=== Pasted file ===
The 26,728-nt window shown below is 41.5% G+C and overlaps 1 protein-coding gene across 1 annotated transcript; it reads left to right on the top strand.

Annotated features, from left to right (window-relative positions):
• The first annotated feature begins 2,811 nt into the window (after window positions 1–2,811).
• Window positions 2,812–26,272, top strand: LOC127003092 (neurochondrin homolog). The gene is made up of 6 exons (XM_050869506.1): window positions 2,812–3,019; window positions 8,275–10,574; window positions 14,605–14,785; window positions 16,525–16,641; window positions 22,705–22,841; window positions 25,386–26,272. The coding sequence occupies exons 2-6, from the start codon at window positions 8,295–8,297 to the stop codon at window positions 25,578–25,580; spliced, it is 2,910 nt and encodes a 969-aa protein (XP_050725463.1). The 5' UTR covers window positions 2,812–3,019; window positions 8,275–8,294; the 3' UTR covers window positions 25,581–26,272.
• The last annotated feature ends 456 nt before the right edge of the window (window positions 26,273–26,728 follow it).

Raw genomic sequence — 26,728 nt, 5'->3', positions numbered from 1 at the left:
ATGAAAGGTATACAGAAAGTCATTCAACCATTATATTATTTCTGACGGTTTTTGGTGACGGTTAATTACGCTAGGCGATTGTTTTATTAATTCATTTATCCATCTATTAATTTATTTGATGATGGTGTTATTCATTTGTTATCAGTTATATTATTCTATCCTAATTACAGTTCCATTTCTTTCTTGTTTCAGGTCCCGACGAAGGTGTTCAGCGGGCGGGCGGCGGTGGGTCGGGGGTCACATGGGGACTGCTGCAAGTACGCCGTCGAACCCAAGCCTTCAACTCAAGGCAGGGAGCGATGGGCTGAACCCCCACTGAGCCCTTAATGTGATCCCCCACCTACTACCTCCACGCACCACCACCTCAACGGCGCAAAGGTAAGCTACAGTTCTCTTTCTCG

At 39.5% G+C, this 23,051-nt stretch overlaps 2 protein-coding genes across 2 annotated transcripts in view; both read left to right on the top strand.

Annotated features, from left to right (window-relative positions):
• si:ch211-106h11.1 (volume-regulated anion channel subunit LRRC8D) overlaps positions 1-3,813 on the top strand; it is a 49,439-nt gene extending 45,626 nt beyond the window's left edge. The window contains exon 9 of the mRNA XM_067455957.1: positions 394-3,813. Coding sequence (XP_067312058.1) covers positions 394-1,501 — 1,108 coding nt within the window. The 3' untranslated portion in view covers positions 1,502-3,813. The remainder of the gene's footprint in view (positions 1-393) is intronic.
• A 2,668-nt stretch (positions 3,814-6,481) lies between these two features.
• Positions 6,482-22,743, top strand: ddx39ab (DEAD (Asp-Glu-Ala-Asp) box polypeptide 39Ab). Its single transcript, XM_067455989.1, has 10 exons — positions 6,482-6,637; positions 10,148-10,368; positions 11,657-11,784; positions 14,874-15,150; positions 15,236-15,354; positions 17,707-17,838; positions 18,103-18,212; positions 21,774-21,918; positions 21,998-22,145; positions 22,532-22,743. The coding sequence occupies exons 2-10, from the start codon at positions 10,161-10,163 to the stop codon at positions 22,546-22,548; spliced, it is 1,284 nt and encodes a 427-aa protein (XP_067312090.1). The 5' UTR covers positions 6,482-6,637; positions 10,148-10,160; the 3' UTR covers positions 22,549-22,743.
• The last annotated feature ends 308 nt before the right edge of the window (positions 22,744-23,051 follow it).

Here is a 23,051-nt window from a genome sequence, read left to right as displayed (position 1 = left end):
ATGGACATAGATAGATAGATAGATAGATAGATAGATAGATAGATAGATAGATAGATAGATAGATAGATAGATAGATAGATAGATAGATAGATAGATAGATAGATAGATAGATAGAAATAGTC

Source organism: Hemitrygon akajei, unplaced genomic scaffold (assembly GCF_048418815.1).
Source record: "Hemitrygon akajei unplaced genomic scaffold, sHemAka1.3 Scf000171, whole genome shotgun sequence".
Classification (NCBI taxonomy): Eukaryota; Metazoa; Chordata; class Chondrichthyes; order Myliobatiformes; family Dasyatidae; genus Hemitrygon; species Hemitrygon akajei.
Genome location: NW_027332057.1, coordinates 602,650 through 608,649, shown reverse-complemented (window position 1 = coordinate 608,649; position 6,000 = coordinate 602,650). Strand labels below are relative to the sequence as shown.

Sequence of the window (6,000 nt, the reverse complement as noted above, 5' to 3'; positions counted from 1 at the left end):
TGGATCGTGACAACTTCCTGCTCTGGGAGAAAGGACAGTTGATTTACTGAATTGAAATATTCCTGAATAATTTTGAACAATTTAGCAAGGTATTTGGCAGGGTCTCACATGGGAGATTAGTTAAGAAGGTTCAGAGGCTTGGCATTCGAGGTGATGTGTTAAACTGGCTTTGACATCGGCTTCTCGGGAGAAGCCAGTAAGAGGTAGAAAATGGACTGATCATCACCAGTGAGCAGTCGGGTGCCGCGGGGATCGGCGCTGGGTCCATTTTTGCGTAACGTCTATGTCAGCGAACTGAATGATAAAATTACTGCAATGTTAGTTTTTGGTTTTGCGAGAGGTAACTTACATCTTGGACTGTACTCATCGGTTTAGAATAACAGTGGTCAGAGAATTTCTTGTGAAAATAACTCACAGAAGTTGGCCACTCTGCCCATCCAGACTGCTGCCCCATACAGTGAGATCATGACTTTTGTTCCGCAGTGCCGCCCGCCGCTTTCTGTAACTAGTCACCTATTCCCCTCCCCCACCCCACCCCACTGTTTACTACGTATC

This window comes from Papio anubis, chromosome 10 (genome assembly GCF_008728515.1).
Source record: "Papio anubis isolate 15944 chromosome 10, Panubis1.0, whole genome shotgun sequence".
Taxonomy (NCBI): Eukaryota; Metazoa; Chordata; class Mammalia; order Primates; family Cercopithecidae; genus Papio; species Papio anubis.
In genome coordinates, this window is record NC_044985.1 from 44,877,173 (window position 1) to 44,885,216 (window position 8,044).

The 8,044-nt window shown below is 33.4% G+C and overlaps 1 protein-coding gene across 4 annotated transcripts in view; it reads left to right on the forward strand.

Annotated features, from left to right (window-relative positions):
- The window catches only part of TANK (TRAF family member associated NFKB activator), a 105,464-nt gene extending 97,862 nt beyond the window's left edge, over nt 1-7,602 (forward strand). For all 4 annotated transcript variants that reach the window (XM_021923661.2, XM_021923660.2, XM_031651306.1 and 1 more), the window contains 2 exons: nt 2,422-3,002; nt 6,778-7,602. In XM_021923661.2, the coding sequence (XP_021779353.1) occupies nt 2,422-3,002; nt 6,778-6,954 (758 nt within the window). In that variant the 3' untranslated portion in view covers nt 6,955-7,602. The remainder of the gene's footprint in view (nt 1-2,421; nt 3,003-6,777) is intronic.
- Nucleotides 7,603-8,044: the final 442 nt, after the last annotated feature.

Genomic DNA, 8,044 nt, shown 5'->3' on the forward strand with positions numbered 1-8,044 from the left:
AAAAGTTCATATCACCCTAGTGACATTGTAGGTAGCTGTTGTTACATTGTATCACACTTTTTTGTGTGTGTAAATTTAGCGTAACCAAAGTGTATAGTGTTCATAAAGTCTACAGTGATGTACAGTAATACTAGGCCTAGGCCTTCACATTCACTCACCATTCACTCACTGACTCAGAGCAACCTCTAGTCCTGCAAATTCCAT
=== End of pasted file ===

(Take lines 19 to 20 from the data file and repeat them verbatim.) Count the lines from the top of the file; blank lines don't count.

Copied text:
Genome location: NW_027332057.1, coordinates 602,650 through 608,649, shown reverse-complemented (window position 1 = coordinate 608,649; position 6,000 = coordinate 602,650). Strand labels below are relative to the sequence as shown.

Sequence of the window (6,000 nt, the reverse complement as noted above, 5' to 3'; positions counted from 1 at the left end):